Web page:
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Globe now in talks with 5 HOAs to improve customer experience

After issuing open letter to customers in exclusive villages
02:54 PM April 12, 2017

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Globe Telecom expressed optimism that it could still provide better customer experience in exclusive villages after some home owners associations (HOAs) in exclusive villages responded positively to the open letter that the company released recently.

The HOAs that immediately conveyed their willingness to help Globe to roll out cell sites in their villages are Magallanes, Bel-Air, Greenhills North, Ayala Alabang and Hillsborough.

Globe General Counsel Atty. Froilan Castelo said that representatives of the company are now in talks with the said HOAs about the telecommunications infrastructure needed for their respective villages. “We are confident that the HOAs will consider the benefits of a connected community in this digital age over the myths of health risks,” Castelo said.

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Globe issued an open letter to its customers residing in exclusive villages that it is still unable to provide sufficient mobile and internet coverage in their homes due to continuing challenges in securing the necessary permits and right-of-way approval from your respective HOAs and/or barangays.

Meanwhile, the homeowners in Dasmarinas Village voted to retain the Outdoor Distributed Antenna System (ODAS) inside their subdivision last April 2 five days after Globe issued the open letter.  Although Globe welcomed the development in Dasmarinas Village, the HOA needs to consider replacing the ODAS with regular cell sites to accommodate the increasing number of mobile data users in their subdivision, according to Castelo.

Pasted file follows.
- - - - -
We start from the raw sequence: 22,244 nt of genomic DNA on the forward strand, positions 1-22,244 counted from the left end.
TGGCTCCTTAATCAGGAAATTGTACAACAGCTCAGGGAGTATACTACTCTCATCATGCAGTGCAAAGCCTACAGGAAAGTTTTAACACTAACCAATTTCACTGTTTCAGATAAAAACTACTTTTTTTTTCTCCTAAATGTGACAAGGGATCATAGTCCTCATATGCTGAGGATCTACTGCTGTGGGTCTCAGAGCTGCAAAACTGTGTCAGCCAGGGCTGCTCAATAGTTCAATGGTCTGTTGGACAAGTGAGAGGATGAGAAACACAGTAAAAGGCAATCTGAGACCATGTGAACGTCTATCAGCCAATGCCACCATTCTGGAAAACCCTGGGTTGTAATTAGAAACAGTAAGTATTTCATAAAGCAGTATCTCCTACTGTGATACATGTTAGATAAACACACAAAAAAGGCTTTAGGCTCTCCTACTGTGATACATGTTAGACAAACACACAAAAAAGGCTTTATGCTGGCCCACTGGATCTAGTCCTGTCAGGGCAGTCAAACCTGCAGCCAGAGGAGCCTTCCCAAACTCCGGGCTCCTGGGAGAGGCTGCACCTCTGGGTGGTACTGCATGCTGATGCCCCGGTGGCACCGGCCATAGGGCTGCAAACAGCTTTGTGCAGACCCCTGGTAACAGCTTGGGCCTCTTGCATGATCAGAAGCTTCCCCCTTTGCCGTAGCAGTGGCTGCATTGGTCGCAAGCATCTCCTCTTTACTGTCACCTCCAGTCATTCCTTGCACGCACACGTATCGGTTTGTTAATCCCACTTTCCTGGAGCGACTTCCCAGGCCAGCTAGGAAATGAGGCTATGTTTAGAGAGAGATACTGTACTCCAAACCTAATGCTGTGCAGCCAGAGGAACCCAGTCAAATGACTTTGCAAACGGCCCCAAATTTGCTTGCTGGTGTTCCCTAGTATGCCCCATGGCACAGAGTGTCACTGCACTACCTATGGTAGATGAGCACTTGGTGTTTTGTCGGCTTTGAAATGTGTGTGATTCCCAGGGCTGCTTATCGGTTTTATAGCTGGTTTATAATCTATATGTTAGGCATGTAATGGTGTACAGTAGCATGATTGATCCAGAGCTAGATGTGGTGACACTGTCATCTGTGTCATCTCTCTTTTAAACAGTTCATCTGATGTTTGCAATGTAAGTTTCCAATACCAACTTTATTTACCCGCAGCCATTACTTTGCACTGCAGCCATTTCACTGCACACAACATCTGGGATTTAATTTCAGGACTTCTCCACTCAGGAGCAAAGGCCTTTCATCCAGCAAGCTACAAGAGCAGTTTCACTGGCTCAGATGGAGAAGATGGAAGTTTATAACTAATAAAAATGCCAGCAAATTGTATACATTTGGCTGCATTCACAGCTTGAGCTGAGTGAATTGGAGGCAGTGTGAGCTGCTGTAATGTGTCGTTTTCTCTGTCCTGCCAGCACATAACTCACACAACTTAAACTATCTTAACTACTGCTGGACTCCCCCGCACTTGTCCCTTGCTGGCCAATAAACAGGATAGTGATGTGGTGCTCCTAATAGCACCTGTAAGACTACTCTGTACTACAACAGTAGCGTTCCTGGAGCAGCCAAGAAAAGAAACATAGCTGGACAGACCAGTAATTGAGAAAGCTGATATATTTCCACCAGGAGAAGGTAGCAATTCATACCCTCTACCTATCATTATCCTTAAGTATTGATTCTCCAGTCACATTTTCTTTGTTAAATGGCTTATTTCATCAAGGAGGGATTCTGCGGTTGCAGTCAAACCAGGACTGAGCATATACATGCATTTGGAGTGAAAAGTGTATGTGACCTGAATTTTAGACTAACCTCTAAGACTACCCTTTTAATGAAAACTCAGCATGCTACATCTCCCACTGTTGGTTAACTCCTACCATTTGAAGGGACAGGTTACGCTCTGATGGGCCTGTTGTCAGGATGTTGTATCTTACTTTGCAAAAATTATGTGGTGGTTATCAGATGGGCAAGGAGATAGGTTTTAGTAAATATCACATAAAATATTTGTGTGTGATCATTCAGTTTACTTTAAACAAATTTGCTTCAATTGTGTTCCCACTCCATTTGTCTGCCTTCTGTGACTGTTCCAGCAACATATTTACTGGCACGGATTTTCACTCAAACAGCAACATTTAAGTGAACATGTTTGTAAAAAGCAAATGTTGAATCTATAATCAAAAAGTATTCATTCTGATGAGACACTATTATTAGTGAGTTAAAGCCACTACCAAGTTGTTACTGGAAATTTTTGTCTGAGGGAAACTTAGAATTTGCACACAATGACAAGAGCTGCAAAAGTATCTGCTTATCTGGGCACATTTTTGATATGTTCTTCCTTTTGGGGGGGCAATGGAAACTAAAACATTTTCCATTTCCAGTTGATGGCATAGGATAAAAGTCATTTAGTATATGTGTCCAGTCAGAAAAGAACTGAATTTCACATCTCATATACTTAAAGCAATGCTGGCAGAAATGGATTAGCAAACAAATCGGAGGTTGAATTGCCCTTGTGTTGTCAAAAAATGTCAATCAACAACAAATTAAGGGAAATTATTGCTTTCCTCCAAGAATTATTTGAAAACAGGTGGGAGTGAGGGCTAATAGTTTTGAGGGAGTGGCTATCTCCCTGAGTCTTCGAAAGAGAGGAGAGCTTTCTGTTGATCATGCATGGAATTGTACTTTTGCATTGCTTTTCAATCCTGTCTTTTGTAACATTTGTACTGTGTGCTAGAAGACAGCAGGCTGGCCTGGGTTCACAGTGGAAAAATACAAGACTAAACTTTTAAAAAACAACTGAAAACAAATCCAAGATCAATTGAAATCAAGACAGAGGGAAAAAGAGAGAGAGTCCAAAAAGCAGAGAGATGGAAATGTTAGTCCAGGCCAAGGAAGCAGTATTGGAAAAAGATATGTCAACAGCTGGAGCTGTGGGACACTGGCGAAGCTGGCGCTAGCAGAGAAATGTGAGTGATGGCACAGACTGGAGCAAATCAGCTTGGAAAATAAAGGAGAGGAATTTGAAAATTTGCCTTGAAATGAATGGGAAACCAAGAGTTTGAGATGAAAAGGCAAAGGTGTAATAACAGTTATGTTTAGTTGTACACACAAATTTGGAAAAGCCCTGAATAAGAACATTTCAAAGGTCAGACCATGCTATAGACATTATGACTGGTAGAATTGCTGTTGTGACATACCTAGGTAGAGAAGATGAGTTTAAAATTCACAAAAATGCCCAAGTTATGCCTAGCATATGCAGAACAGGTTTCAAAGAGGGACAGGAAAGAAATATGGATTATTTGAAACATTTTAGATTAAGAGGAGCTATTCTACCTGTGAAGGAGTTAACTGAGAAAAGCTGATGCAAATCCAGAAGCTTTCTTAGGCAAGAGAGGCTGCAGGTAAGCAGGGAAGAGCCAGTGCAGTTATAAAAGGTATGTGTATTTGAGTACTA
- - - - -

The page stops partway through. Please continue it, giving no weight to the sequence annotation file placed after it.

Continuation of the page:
The ODAS make use of small cell technology to help amplify mobile signal in a limited area. The antennas may be installed on lampposts to make it aesthetically acceptable in many subdivisions.  ODAs however do not replace the capabilities and performance of cell sites or cell towers.

Castelo is also hopeful that Globe can also sit down with other HOAs to discuss on how to improve connectivity in their villages. The villages named in the open letter where Globe is having difficulty to build cell sites are: Forbes Park, Dasmarinas, Magallanes, San Lorenzo, Bel-Air, Green Meadows, La Vista, Greenhills North, Fruitville, JEE Village, BF Homes, Merville, South Bay Garden, Concepcion, Modesta, Loyola Grand Villas, Jaybee, St. Mary’s Subdivision, Vista Real Classica Subdivision, Meteor Homes, Valle Verde 1, Kings Vill Executive Village, Smile CitiHomes Condominium, Thomas Homes, and Vista Rio.

Castelo reiterated the  findings of the World Health Organization (WHO) and the International Commission on Non-Ionizing Radiation Protection (ICNIRP) which are both globally recognized and highly respected institutions with expertise in determining whether these facilities do impact health and well-being of the citizens in the area. “We have to recognize that their studies clearly state that cell sites have no adverse effects to human health,” he said.

He also emphasized that two of the 25 permits needed in building one cell site come from the Department of Health (DOH) to ensure the necessary precaution are in place. “The DOH implements a tougher standard on thermal (heat) emissions from local cell sites which are at least four times lower than what has been approved globally,” he revealed.

Globe has been aggressively modernizing and upgrading its network using the latest technologies to improve its mobile services for its customers to have a wonderful and seamless connectivity. Over the last 5 years, Globe has allocated more than a quarter of its revenues annually, amounting to $750 million per year in network investment.

TOPICS: globe, globehub, International Commission on Non-Ionizing Radiation Protection, World Health Organization
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